I sat on the edge of my chair last Saturday morning, anxiously awaiting the start of our inaugural “Creativity in Medicine” conference, after six months of intense brainstorming, planning, troubleshooting, and pleading for financial support.

The event really began years ago, with the vision of Vidya Viswanathan, who is about to graduate from the Perelman College of Medicine at Penn. As a newcomer to medical school, she founded doctorswhocreate.com, a website that features profiles and the work of creative health professionals, and has grown to include a podcast. That vision culminated Saturday at Philadelphia’s College of Physicians, perhaps best known to many as the home of the Mutter Museum.

Looking around the long, classically appointed upstairs meeting room, walls decorated with paintings of past presidents of the college, I was struck by the contrast between that past and this present: a room filled with energized doctors, students, artists, writers, and others discussing creative pursuits that are anything but traditional.

The conference began with a keynote address by Emily Silverman, a young physician who has managed to marry her love of medical science with her gifts for art, writing, and storytelling to create the Nocturnists, a nationally recognized live show and podcast where medical professionals share stories of struggle and joy.

Colleen Farrell, an internal medicine resident at NYU-Langone Health, leads a discussion of Rafael Campo’s poem “Why Doctors Write,” demonstrating her innovative Twitter chat forum (@medhumchat) for discussing short literary works and how they relate to medicine.

There is a panel featuring physician-writers and physician-artists from beginning to mid-career, sharing advice on keeping creativity alive in the busiest of routines. A panel of physician-social activists includes two physician leaders, an early career doctor with a young family, and a fourth-year medical student, all with equally powerful, resonant messages.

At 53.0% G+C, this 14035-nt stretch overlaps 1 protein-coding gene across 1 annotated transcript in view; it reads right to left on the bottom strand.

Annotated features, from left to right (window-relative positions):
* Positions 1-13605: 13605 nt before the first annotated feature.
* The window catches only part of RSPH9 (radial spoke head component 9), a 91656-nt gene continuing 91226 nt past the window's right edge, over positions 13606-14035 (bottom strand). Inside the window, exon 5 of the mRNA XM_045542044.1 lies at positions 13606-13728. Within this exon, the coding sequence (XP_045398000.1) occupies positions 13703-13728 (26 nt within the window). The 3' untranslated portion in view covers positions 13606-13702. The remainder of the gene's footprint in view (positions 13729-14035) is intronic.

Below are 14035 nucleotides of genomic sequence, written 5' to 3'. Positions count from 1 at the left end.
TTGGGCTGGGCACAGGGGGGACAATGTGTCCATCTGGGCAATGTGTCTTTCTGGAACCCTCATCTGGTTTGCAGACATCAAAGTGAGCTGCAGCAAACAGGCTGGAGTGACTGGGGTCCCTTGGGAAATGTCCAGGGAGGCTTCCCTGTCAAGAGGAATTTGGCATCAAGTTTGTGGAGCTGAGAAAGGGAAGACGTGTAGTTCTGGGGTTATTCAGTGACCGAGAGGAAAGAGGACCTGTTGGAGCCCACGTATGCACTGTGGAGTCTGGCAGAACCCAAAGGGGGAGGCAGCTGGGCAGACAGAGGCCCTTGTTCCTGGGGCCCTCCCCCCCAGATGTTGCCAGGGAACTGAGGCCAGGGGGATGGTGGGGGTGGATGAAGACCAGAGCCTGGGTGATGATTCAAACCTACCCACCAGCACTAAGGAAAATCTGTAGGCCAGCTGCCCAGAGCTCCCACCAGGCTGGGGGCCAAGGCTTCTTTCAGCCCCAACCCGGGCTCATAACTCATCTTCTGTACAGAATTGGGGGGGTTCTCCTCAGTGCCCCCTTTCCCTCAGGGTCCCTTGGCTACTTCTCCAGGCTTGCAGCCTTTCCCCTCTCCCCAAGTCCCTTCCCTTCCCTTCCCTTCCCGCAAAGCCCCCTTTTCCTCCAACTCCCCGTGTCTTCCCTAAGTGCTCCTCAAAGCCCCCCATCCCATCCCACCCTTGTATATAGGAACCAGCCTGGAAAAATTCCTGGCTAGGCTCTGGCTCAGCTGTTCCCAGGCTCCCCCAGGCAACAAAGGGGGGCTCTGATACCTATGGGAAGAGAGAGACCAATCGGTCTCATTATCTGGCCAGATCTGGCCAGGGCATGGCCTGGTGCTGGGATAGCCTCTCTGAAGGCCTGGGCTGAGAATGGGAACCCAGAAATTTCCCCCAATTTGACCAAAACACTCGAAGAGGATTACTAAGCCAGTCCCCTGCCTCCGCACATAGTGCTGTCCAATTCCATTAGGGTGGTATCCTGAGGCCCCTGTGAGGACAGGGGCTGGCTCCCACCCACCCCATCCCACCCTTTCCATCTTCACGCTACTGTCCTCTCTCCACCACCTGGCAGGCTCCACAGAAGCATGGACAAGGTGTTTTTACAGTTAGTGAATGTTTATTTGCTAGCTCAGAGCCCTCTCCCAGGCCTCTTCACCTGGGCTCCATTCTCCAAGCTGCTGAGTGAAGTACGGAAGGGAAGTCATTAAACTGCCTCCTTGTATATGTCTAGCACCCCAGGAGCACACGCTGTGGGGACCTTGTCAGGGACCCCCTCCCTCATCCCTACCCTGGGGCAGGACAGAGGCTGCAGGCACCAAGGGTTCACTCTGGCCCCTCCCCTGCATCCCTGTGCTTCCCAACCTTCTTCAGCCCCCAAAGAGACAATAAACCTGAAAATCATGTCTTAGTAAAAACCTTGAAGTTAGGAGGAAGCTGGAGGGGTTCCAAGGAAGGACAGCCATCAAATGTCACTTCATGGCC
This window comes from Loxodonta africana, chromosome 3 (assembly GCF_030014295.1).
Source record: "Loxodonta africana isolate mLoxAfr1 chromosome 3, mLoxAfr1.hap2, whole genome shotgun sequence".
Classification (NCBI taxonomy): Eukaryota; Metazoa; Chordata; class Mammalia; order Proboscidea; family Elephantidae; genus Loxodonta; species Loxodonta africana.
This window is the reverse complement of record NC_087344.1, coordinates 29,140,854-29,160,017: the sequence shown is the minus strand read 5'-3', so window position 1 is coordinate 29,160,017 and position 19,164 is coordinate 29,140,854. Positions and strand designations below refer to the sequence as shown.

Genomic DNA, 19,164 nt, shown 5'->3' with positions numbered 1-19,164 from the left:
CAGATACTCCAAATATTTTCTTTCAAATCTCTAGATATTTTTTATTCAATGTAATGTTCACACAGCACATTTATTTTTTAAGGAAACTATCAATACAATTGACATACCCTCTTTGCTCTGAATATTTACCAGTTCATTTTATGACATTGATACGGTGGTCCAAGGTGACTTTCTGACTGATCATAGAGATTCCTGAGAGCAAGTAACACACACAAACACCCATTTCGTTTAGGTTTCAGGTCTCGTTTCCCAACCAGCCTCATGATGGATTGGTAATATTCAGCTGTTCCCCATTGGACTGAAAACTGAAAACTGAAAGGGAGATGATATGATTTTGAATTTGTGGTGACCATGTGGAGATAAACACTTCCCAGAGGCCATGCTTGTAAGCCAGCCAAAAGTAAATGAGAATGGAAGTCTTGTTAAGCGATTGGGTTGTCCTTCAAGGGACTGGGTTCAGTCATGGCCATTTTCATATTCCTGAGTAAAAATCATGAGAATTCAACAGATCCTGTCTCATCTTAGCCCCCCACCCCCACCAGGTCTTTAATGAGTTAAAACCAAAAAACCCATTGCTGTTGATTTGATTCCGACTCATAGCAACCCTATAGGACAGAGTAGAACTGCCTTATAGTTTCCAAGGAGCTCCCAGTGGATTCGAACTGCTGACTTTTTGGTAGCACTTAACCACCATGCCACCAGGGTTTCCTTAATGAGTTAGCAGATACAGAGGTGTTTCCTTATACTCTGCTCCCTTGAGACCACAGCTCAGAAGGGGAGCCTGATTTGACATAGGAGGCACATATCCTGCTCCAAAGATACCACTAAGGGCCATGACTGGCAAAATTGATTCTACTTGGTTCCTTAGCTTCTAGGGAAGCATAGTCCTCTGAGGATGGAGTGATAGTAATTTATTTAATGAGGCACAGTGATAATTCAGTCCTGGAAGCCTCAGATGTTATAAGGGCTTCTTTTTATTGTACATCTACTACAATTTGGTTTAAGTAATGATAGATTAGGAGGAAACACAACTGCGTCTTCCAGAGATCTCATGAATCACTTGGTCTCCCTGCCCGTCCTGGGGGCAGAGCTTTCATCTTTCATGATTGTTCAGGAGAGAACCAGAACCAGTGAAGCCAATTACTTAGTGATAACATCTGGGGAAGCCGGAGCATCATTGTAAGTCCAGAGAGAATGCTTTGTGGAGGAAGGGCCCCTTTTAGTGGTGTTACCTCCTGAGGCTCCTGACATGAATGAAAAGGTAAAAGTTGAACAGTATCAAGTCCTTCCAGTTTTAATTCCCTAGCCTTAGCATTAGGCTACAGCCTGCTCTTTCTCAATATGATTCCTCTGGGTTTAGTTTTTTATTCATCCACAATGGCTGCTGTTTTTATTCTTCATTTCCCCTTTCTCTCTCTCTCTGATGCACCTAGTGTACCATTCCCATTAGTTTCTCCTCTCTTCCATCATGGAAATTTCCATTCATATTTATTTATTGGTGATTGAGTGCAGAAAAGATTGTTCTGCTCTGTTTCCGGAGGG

We have smaller group sessions, and a live storytelling event led by people at all points along their professional journeys. I hear a woman who works as a medical scribe — she transcribes the patient interview to spare the physician from all that typing — tell us how she heard and shared a diagnostic clue that the doctor missed.

The event was planned by undergraduates, medical students, and attending physicians, whose tasks were parsed out based on time, will, and expertise — never seniority. I see and feel the power of creative energy to be an equalizer, to free us all from the hierarchy that can sometimes ensnare us and be an impediment to progress. Creativity has liberated us, allowing ideas to flow freely across barriers of age, gender, race, seniority, or title.

I am intoxicated with creative inspiration from the art I saw, the stories I heard, the conversations I had. My list of ideas for writing projects has doubled.

What will I do with these feelings when I return to work in my practice?

I will have renewed appreciation for the fact that every voice on the care team matters, regardless of credentials or seniority. And of course I will continue to write, reflect, and seek opportunities to share ideas with other creative people — an alignment and sustaining reboot I would encourage all to seek out regularly.

Jeffrey Millstein, M.D., is a primary-care physician and patient experience champion for Clinical Care Associates of Penn Medicine.